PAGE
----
Weapons in the American Civil War The American Civil War is known to be one of the bloodiest wars in history. Significant advances in weapon technology contributed to the unprecedented carnage. All types of weapons were being invented including side arms, shoulder arms, and artillery. Surveying the origins and design of only a portion demonstrates fire power had outstripped battlefield tactics by ...
My pace quickens as I come within jumping distance of the Germans’ foxhole, I unleash a savage roar as I leap powerfully, I unsheathe my dagger in the air, my machine gun strung around my neck, held by its strap. I land heavily on my feet, three men surround me, I stab one of them in the neck, and he gurgles as blood floods into his windpipe. I pull my dagger out, its edge wet with the spills of war as I swing it in a huge arc down on the second man’s shoulder, his body quivers beneath my grip as I kick him away.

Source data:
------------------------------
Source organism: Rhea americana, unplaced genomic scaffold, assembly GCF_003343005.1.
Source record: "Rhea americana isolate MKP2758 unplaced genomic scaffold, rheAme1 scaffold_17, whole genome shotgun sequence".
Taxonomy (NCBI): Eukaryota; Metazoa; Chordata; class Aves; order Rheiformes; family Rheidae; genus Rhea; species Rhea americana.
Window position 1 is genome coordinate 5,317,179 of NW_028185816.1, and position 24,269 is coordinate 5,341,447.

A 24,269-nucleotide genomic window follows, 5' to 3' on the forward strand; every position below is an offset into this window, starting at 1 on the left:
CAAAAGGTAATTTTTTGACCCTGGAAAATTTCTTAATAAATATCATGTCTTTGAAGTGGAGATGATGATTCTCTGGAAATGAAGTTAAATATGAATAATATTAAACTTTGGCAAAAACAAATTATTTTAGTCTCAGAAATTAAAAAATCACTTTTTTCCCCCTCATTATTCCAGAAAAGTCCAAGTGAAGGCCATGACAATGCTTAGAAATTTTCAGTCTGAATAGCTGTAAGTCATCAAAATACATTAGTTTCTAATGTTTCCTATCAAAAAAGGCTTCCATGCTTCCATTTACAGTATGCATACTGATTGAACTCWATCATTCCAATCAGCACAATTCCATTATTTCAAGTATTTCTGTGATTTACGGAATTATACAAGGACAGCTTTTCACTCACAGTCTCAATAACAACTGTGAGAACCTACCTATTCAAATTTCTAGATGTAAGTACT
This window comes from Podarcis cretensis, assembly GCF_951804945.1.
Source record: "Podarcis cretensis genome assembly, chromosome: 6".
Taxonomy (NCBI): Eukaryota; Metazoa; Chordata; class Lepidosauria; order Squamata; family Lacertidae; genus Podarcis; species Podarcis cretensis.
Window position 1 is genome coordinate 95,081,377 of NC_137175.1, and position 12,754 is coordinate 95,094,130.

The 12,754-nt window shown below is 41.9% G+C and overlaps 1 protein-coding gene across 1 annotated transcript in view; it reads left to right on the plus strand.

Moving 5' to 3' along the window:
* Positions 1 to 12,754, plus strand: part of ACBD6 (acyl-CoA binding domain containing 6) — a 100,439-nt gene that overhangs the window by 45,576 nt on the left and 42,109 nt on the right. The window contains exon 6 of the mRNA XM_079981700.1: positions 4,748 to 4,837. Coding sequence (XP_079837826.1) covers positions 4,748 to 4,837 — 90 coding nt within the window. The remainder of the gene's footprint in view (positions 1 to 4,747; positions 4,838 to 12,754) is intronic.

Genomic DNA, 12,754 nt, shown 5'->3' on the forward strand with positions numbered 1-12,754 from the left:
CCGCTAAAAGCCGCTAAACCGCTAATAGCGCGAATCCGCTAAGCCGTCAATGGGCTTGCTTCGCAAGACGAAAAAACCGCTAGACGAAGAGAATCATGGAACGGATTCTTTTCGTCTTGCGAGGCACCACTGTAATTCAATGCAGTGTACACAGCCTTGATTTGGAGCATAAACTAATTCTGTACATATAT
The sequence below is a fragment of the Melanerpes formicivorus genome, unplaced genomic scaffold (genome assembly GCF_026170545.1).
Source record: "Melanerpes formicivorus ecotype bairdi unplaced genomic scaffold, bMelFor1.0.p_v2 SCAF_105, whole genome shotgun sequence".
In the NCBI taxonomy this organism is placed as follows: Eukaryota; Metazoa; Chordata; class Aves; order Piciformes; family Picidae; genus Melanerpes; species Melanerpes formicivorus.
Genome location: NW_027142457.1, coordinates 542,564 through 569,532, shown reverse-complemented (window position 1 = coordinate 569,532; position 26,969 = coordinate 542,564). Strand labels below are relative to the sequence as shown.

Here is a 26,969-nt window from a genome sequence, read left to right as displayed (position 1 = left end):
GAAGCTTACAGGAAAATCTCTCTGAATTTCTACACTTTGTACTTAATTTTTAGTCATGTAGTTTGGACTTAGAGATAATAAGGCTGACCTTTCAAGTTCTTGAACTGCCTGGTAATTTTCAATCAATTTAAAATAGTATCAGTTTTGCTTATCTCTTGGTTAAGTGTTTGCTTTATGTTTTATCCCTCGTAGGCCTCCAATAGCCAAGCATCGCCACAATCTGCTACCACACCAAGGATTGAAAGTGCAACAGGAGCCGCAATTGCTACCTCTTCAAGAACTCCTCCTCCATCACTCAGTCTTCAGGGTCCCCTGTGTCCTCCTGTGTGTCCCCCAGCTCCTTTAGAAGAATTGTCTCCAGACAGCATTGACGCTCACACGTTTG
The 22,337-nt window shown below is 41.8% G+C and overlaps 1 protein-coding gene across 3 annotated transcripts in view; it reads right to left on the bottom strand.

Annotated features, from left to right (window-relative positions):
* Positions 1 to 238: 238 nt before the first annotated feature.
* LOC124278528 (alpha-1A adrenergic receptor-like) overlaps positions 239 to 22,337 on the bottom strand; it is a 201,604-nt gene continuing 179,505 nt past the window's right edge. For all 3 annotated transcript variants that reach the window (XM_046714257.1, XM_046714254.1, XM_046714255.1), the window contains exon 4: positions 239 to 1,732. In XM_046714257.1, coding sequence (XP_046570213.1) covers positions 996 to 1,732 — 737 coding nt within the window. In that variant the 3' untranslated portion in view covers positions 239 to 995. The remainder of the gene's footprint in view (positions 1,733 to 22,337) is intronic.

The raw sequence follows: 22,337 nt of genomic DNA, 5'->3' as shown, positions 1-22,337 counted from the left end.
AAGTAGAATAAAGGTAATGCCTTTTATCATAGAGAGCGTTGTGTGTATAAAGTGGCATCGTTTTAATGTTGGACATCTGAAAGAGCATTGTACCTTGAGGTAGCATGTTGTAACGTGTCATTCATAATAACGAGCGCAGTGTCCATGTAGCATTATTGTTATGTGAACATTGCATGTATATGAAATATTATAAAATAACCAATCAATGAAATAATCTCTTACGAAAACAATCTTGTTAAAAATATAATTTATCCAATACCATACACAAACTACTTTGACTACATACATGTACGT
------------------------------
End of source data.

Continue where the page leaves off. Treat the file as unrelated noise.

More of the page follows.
The third man stands before me. His fear is obvious; his body shakes uncontrollably as he struggles to load his gun. I watch him as he does and realize that he is just a boy. Suddenly, I find that all my bloodlust is gone, the fire of murder extinguished by innocence. The boy starts crying as he drops his gun and magazine to the floor. He frantically lunges to the floor, picking up his gun off the ground, peculiarly I find myself smiling.